The Ottoman tactic consisted of persistent loot and scorching raids whose aim was to intimidate and demoralize the local civil inhabitants, to exhaust the economic opportunities and disable the normal economic life on the frontier areas. On the other side, Croatian and allied Christian forces implemented counterattacks, especially in the first phases of war, when they were still able to apply the counterattacking or the offensive tactics. Despite these destructive tactics, the armies did sometimes clash. Sometimes the local armies intercepted or pursued the raiders in their return from the raid. There was also more intense military actions, such as the Battle of Krbava Field or the battles for Sisak.

Zones of war peril

The war-endangered areas can be classified in three zones:

The first zone was the territory of Kingdom of Croatia, that had no effective control by both sides, as well as the parts of Kingdom of Croatia that were heavily struck by the Ottoman military and paramilitary operations. This zone was up to 50 km deep in the Croatian territory. It mostly covered the areas along the border and the later-formed Military Frontier. The infrastructure and the supra-structure became ruined and devastated, and the economic life suffered. This zone had high rate of emigration, mostly to the second and the third zones, along with emigrations abroad.

The second zone was from time to time exposed to the raids of the Ottoman regular and irregular forces. The area was controlled by the Croatian authorities and the economic life was still somewhat functioning. Population level was steady and received a continuous inflow of displacees from the first zone. The Croatian nobles used this zone as the support point and the base for the defense or for the attempts of retaking of their estates in the first zone. These areas lived as economic support of the armies.

The third zone was mostly Ottoman raid-safe zone, in which the majority of the zone had no Ottoman raids, although few areas were subjected to Ottoman raids.[13]


  • Milan Kruhek: Granice Hrvatskog Kraljevstva u međunarodnim državnim ugovorima, Povijesni prilozi 10/1991, p. 37-79, ISSN 0351-9767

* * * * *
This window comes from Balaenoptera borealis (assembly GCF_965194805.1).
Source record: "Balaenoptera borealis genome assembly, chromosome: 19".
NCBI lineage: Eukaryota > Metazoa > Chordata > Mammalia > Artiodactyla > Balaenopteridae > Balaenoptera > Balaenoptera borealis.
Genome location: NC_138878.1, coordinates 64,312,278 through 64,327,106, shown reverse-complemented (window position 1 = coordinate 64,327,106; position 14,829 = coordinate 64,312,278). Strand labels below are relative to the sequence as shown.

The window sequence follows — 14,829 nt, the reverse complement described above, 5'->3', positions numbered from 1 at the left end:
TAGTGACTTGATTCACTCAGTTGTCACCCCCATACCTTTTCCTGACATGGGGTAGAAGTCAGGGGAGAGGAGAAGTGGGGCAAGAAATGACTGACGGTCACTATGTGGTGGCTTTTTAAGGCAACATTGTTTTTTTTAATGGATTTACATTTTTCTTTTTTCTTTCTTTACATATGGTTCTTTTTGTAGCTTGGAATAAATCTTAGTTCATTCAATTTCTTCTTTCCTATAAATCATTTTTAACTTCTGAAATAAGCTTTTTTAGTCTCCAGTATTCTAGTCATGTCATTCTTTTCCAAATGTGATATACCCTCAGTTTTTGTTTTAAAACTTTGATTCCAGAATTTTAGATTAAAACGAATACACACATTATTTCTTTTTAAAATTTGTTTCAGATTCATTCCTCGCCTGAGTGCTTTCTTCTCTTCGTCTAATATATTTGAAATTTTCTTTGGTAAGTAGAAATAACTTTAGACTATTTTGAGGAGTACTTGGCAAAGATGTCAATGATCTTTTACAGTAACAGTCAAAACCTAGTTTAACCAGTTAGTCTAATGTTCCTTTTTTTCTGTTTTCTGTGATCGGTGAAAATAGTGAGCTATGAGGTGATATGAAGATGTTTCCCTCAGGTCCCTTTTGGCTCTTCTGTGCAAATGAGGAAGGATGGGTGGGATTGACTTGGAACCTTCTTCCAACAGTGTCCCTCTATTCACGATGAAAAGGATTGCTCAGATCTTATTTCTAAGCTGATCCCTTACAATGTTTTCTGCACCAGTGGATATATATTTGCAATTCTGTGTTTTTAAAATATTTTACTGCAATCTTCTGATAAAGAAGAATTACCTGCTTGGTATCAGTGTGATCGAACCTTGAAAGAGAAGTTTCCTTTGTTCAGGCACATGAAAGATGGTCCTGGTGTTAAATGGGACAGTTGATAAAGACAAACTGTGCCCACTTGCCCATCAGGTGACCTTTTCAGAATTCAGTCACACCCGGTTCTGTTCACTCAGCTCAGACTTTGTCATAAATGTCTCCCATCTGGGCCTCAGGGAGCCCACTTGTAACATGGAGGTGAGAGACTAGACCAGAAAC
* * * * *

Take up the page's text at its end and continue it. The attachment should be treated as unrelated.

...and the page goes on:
• Ferdo Šišić: Pregled povijesti hrvatskog naroda 600.-1526.
  1. (Croatian) Hrvatska znanstvena bibliografija Mirko Valentić: Stogodišnji hrvatsko-turski rat (1493-1593) - Od kraja 15. st. do kraja Prvoga svjetskog rata, Školska knjiga, Zagreb, 2005, ISBN 953-0-60577-3
  2. 2.0 2.1 (Croatian) Kraljevina Hrvatska i Kraljevina Ugarska Kratka politicka i kulturna povijest Hrvatske
  3. (Croatian) Filozofski fakultet u Mostaru Kolegij Hrvatska povijest srednjega vijeka]
  4. (Croatian) Deseta gimnazija Ivan Supek, Zagreb Zbirka zadataka za 2. razred
  5. (Croatian) ARHiNET arhivski informacijski sistem
  6. (Croatian) Hrvatski studiji Studij povijesti
  7. (Croatian) Mladen Ančić: Hrvatski ulog u Bosni, 2. prosinca 2009.
  8. (Croatian) Milan Kruhek: Granice Hrvatskog Kraljevstva u međunarodnim državnim ugovorima, Povijesni prilozi 10/1991., str.37-39, ISSN 0351-9767
  9. (Croatian) ARHiNET arhivski informacijski sistem Pavao Ritter Vitezović
  10. 10.0 10.1 Raukar, Tomislav (October 1990). "Hrvatska na razmeđu XV i XVI. stoljeća" (in Croatian). Senj, Croatia: City Museum Senj - Senj Museum Society. p. 10. ISSN 0582-673X. Retrieved 2012-07-08. 
  11. Bogumil Hrabak (September 1986). "Turske provale i osvajanja na području današnje severne Dalmacije do sredine XVI. stoleća" (in Serbian). University of Zagreb, Faculty of Philosophy, Zagreb. ISSN 0353-295X. Retrieved 2012-07-08. 
  12. Raukar, Tomislav (November 1977). "Venecija i ekonomski razvoj Dalmacije u XV i XVI stoljeću" (in Croatian). Zagreb, Croatia: Faculty of Philosophy, Zagreb. p. 221. ISSN 0353-295X. Retrieved 2012-07-08. 
  13. Ivan Jurković (September 2003). "Klasifikacija hrvatskih raseljenika za trajanja osmanske ugroze (od 1463. do 1593.)" (in Croatian). Classification of Displacees Among Croats During the Ottoman Peril (from 1463 till 1593). Institute for Migration and Ethnic Studies. pp. 147–174. ISSN 1333-2546. Retrieved 5 November 2011.